The facts here revealed a much different story than was presented by the report and generally by the media. Enhanced interrogations were used on a tiny fraction (less than 1%) of detainees in the war on terror. There was a formal process used to determine whether enhanced interrogation would be permitted and there must have been a greater good to be gained. Social and medical scientists did a significant amount of research to ensure that methods did not create any lasting harm. These are the facts.

It is possible to say that using these methods on seven of the more than 2000 possible subjects is still too many, but it is not possible to say that somehow this was a widespread problem led by an out of control spy force seeking to abuse terrorists or find revenge.

Personal response is different than national response. Think about your personal responsibility to love your enemies and pray for those that persecute you. Even though the government does have the freedom and even responsibility to use the sword to stop greater suffering, individual Christians should always pursue mercy where we can because we were pursued with mercy.

Remember that things could be worse than we’d like to believe. It’s important in our love for country to not pretend that no American could cross a line when dealing with terrorists. It is possible that sinners in a sinful world sinned against terrorists they were questioning. It is possible that those guilty of these actions would try to deceive investigators to prevent the real truth from getting out. The facts we currently know don’t support this narrative, but Christians who know that each one of us is so bad it took the death of the King of Glory to save us from our sin should know this is possible.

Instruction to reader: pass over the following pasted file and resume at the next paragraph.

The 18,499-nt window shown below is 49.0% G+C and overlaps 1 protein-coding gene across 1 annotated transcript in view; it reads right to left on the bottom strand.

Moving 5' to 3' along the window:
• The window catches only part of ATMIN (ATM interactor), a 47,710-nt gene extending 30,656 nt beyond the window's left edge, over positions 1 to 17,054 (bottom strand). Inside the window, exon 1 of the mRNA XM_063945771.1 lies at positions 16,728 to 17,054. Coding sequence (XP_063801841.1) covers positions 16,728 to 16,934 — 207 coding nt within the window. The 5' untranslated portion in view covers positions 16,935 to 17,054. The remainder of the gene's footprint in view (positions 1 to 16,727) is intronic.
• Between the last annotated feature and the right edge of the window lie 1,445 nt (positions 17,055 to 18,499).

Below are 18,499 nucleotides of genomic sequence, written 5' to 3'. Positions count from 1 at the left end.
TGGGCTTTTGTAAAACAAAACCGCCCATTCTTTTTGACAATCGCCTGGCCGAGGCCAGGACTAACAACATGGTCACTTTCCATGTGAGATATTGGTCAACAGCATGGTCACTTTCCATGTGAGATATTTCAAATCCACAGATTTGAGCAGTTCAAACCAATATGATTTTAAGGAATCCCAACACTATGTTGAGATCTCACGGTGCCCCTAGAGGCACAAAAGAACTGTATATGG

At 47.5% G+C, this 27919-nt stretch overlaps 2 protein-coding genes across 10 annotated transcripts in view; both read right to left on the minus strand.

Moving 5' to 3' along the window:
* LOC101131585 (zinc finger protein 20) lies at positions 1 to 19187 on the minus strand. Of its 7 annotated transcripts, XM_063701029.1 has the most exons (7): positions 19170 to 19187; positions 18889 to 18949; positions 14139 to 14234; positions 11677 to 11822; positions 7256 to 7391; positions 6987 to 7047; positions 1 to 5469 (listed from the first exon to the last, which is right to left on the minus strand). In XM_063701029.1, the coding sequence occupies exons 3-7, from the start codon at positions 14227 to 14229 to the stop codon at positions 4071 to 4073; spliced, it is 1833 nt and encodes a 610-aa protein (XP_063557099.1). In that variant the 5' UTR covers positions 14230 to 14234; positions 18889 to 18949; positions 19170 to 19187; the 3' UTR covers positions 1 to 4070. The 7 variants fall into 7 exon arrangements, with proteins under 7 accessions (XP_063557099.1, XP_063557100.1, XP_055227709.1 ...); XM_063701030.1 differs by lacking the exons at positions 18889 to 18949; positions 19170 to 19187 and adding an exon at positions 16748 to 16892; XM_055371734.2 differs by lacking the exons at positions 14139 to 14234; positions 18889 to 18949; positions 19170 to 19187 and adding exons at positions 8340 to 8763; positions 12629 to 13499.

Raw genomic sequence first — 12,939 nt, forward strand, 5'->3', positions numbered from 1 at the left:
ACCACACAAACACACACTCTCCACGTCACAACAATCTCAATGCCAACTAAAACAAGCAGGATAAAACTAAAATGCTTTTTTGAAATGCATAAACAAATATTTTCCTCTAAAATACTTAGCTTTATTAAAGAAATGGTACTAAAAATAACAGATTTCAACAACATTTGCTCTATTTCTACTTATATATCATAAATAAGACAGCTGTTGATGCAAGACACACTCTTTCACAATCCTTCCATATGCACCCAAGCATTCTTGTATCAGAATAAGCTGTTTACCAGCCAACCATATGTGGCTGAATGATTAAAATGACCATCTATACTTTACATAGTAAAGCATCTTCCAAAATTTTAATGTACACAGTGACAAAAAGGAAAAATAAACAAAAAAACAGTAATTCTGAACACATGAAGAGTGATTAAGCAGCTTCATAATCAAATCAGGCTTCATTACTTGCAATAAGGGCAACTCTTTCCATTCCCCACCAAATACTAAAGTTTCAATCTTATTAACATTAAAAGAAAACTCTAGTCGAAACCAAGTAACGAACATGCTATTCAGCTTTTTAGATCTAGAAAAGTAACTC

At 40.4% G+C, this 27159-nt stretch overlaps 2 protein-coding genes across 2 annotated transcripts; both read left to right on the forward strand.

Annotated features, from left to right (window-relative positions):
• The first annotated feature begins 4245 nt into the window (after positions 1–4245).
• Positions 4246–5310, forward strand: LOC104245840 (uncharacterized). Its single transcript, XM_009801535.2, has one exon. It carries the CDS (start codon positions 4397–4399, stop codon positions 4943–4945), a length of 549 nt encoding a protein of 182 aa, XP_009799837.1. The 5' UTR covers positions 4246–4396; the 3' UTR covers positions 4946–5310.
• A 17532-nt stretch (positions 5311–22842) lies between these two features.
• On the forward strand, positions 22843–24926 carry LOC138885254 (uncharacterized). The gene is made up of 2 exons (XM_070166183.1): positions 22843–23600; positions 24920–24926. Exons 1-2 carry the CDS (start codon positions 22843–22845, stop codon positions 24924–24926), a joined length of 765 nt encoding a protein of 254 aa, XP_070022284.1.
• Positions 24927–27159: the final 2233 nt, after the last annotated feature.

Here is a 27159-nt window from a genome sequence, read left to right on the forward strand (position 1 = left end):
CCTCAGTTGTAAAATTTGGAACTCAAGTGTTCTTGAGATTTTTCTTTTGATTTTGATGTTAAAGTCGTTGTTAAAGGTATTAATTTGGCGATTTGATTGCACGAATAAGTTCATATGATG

Read and apply Romans 5:5 – 10. Pray for terrorists, especially those who warrant this kind of enhanced interrogation. The reality is that before God we are all Osama bin Laden. We are vile, evil rebels with no thought of His kingdom except as a place we want to destroy. We must adopt the posture of Jesus who left home and holiness to engage angry rebels with a message of hope and reconciliation. We are much more like Khalid Sheikh Mohammed who planned the 9/11 attacks than we are like God, and God’s grace is sufficient to save even the most horrible terrorist.

Christianity and “Torture” – Part 2